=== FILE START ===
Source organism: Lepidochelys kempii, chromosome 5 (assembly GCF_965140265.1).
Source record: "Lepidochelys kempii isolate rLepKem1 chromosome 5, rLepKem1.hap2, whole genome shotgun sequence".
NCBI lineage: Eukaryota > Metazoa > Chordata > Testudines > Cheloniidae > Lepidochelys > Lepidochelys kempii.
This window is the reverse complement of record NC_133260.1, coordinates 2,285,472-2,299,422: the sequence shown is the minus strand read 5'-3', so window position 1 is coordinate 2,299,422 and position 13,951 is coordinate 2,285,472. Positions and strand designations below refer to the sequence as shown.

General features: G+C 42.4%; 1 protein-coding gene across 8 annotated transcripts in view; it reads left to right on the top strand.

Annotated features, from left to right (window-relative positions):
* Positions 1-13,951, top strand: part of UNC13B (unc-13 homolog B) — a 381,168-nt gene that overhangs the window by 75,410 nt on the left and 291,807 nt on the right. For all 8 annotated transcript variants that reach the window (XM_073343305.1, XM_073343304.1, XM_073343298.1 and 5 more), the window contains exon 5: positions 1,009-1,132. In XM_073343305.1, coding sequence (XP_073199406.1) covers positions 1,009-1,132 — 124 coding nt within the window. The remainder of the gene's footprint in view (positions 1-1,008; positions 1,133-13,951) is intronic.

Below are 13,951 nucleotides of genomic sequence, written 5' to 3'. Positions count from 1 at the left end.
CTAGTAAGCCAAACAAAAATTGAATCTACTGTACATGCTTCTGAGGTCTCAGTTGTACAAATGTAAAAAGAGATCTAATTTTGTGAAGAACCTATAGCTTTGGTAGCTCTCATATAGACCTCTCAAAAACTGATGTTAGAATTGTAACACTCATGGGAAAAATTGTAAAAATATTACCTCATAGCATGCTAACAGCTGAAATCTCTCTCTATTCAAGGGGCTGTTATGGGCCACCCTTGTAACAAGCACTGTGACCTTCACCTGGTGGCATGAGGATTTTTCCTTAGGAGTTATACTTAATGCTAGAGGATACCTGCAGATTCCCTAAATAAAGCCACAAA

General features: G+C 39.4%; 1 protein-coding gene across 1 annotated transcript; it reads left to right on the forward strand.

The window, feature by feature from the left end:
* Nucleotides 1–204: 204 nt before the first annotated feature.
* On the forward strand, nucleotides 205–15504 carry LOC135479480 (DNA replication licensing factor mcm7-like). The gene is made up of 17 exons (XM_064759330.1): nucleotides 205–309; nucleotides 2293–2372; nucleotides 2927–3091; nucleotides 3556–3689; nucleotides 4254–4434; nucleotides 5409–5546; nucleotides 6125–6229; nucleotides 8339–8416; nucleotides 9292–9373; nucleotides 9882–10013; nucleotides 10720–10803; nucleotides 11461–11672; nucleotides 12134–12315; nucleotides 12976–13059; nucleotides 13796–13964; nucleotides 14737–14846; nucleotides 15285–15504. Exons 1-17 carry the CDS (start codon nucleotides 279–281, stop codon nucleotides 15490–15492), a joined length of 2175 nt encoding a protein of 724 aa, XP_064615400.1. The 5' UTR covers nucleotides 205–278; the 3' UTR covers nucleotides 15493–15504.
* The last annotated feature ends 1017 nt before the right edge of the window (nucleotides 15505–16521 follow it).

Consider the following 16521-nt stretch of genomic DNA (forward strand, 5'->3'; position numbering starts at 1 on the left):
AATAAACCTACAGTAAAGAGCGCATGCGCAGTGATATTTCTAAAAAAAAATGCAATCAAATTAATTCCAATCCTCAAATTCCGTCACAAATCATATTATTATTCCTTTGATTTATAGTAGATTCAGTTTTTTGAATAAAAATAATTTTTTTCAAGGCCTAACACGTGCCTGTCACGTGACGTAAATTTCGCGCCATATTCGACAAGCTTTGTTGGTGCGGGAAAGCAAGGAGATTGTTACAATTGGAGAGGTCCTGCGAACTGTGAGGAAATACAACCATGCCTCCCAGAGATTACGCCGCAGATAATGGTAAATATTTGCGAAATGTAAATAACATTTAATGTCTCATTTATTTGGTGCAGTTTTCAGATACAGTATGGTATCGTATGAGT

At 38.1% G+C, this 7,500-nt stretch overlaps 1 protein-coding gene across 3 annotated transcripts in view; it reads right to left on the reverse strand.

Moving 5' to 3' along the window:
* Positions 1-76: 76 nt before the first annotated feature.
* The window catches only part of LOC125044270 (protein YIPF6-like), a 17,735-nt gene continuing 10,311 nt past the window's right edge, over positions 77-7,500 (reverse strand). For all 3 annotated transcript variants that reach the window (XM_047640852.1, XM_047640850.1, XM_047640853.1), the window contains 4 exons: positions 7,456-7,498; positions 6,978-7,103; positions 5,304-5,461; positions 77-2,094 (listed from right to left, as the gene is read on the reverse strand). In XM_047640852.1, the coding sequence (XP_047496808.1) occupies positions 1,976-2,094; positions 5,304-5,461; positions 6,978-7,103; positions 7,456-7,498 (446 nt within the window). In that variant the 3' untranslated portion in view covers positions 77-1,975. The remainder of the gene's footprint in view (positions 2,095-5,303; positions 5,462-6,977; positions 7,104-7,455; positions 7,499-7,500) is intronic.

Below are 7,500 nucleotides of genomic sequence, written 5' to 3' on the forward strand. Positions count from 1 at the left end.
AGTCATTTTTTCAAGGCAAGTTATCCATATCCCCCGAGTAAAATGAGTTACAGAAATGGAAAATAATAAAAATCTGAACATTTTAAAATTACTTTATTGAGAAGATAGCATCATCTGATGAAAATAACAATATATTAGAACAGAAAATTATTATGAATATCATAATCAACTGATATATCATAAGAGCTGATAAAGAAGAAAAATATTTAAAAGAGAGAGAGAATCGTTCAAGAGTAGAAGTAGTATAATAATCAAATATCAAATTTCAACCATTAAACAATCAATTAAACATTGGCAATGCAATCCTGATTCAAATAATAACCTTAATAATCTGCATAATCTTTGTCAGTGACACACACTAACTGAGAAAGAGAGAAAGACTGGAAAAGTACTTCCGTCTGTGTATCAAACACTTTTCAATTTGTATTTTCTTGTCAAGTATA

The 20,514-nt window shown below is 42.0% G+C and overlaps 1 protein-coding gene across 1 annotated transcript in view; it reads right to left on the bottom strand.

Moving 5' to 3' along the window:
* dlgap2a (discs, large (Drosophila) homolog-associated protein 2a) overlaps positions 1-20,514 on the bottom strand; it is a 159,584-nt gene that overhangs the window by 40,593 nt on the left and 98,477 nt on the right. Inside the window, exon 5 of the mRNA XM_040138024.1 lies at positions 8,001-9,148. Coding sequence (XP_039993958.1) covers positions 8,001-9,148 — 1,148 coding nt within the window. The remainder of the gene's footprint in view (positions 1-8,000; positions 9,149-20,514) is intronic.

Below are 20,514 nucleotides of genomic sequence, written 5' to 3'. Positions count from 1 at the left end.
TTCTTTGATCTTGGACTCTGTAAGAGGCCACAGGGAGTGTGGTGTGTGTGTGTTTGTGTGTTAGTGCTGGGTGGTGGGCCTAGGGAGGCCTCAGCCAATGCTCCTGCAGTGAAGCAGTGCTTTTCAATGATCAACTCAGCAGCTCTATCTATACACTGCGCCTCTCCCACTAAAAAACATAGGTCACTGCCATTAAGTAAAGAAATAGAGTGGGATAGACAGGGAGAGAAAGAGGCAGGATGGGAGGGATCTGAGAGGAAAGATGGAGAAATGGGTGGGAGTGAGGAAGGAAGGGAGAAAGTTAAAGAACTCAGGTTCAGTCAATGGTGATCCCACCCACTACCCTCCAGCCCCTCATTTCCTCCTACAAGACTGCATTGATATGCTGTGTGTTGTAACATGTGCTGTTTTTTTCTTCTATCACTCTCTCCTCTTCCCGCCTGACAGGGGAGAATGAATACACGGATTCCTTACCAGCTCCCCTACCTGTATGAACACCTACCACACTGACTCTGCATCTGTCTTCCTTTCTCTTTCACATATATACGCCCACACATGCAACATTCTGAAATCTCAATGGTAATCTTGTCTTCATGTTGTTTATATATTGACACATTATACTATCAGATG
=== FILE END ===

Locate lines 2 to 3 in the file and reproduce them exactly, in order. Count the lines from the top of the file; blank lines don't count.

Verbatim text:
Source record: "Lepidochelys kempii isolate rLepKem1 chromosome 5, rLepKem1.hap2, whole genome shotgun sequence".
NCBI lineage: Eukaryota > Metazoa > Chordata > Testudines > Cheloniidae > Lepidochelys > Lepidochelys kempii.